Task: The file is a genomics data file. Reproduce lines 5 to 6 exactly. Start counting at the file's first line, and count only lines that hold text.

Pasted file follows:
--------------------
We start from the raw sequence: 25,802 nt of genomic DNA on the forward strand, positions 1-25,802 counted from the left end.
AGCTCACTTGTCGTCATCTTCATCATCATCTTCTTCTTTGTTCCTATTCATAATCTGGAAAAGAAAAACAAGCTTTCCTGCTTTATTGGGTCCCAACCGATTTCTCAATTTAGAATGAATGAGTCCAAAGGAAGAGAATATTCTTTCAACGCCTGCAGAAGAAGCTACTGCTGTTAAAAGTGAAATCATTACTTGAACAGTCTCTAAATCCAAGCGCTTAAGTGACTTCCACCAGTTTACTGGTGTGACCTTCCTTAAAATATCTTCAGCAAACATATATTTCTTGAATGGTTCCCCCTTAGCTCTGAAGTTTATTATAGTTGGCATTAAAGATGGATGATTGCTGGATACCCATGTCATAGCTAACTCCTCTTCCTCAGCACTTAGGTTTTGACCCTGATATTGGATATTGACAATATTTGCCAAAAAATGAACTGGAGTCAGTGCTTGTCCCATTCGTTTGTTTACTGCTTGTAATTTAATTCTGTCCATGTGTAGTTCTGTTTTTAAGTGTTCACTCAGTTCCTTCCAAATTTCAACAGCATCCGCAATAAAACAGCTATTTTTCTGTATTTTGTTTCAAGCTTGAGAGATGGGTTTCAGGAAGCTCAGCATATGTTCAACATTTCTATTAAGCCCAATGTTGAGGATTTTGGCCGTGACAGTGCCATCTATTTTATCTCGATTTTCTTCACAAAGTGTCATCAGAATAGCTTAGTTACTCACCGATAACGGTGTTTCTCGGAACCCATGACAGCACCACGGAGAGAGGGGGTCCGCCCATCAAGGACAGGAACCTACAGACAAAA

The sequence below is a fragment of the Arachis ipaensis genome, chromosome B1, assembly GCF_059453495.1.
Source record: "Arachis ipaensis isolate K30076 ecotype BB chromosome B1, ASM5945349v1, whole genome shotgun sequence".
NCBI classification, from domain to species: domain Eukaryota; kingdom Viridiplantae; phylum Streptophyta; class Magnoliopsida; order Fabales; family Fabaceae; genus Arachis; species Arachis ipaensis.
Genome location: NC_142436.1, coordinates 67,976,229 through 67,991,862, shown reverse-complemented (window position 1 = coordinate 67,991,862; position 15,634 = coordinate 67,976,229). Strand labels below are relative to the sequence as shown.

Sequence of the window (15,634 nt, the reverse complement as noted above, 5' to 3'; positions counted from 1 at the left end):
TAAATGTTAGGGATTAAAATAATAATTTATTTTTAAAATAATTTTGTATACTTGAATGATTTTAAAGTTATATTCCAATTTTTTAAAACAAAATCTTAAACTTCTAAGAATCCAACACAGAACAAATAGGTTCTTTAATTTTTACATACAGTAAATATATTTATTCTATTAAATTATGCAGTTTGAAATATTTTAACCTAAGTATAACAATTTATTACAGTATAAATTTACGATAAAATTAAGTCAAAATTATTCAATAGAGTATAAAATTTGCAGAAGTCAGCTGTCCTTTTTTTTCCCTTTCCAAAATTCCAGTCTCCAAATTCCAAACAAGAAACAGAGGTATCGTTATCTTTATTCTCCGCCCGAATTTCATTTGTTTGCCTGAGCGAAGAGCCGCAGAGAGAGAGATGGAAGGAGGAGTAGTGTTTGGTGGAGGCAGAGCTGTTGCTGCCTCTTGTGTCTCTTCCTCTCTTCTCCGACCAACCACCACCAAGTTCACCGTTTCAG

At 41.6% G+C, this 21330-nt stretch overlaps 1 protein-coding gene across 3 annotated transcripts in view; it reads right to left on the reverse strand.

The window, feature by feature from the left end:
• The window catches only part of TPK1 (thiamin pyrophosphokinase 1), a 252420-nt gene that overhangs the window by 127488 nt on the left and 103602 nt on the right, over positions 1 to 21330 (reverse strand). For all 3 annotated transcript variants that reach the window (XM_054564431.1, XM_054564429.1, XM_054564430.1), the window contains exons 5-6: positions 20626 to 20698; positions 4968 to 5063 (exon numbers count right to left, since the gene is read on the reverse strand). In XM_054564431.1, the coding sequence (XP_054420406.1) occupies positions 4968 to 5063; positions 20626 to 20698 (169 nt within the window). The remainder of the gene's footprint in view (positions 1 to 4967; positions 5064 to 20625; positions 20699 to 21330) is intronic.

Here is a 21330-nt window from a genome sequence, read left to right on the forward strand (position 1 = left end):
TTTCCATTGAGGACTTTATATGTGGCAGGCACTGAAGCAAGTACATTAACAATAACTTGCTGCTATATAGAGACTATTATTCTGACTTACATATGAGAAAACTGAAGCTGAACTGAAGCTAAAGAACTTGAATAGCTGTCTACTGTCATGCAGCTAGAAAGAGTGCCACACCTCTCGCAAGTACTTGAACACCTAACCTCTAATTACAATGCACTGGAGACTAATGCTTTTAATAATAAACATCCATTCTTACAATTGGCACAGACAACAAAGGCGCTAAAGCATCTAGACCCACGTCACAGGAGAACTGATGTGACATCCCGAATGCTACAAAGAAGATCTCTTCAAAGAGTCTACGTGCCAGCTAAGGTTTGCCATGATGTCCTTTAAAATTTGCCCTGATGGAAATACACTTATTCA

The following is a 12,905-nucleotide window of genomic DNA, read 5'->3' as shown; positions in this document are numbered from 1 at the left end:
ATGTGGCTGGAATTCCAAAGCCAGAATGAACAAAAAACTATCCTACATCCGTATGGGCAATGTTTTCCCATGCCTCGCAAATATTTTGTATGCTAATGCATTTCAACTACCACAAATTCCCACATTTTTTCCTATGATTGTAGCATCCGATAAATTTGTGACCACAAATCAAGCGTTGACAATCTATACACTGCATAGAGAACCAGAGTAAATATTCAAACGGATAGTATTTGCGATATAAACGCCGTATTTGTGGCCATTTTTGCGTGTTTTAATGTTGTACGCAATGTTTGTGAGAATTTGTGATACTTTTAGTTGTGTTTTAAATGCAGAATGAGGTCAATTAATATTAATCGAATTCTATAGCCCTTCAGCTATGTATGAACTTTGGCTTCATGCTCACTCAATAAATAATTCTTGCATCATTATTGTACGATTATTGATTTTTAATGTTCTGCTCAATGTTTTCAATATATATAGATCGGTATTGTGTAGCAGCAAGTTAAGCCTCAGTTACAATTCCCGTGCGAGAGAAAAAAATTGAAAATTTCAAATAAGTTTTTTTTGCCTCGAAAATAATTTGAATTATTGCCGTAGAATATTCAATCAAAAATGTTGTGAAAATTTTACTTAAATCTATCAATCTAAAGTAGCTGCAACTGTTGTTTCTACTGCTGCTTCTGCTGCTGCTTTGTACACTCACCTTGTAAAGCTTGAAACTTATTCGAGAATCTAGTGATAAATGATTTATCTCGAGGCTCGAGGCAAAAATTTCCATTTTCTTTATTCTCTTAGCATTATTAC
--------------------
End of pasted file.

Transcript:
NCBI classification, from domain to species: domain Eukaryota; kingdom Viridiplantae; phylum Streptophyta; class Magnoliopsida; order Fabales; family Fabaceae; genus Arachis; species Arachis ipaensis.
Genome location: NC_142436.1, coordinates 67,976,229 through 67,991,862, shown reverse-complemented (window position 1 = coordinate 67,991,862; position 15,634 = coordinate 67,976,229). Strand labels below are relative to the sequence as shown.